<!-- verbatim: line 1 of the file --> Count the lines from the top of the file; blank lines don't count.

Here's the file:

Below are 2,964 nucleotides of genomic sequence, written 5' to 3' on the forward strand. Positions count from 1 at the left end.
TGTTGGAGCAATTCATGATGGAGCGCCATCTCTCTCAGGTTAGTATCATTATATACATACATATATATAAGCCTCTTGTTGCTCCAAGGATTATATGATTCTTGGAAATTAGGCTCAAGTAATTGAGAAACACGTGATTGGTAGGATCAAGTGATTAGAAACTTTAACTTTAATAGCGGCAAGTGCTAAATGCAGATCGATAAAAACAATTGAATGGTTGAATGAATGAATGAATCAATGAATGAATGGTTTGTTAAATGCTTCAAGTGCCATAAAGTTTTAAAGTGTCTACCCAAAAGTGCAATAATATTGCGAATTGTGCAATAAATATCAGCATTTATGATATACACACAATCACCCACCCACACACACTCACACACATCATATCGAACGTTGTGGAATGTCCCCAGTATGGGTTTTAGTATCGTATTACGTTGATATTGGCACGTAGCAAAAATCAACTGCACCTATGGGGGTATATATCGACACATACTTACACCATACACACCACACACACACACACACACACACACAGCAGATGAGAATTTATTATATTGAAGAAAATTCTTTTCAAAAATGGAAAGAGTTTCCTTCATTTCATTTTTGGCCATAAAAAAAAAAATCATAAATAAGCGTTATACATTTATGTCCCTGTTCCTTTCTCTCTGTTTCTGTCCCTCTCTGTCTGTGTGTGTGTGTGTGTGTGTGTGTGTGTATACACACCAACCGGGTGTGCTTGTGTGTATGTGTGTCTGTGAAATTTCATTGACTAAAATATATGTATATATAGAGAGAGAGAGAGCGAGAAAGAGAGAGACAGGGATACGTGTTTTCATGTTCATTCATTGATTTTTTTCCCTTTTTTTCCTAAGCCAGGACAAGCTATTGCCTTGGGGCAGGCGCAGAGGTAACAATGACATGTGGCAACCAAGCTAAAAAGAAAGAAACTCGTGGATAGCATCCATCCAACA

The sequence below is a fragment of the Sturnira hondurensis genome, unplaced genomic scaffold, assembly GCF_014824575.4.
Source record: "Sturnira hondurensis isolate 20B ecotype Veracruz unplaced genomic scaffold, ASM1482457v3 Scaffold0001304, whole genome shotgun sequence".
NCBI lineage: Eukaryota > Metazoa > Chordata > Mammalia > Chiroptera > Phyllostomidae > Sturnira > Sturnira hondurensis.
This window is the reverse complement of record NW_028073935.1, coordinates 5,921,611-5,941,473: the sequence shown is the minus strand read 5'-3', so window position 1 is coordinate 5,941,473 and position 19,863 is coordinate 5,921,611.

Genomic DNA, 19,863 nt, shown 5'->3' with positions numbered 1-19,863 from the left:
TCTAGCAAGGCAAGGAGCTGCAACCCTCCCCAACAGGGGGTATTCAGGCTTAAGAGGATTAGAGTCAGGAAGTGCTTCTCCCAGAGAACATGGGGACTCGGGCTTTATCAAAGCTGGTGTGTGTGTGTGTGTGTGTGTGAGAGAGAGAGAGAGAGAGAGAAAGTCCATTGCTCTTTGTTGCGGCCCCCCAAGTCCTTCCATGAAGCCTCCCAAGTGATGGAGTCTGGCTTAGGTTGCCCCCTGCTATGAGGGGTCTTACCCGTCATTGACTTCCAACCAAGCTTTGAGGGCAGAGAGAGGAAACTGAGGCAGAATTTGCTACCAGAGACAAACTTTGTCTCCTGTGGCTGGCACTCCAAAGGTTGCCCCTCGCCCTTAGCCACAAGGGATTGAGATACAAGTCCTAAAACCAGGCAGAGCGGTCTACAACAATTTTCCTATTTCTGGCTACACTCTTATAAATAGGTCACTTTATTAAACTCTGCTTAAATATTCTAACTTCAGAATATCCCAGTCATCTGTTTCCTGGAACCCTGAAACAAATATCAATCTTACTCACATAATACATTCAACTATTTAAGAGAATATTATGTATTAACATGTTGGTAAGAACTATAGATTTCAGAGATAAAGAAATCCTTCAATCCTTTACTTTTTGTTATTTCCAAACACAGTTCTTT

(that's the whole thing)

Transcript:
Below are 2,964 nucleotides of genomic sequence, written 5' to 3' on the forward strand. Positions count from 1 at the left end.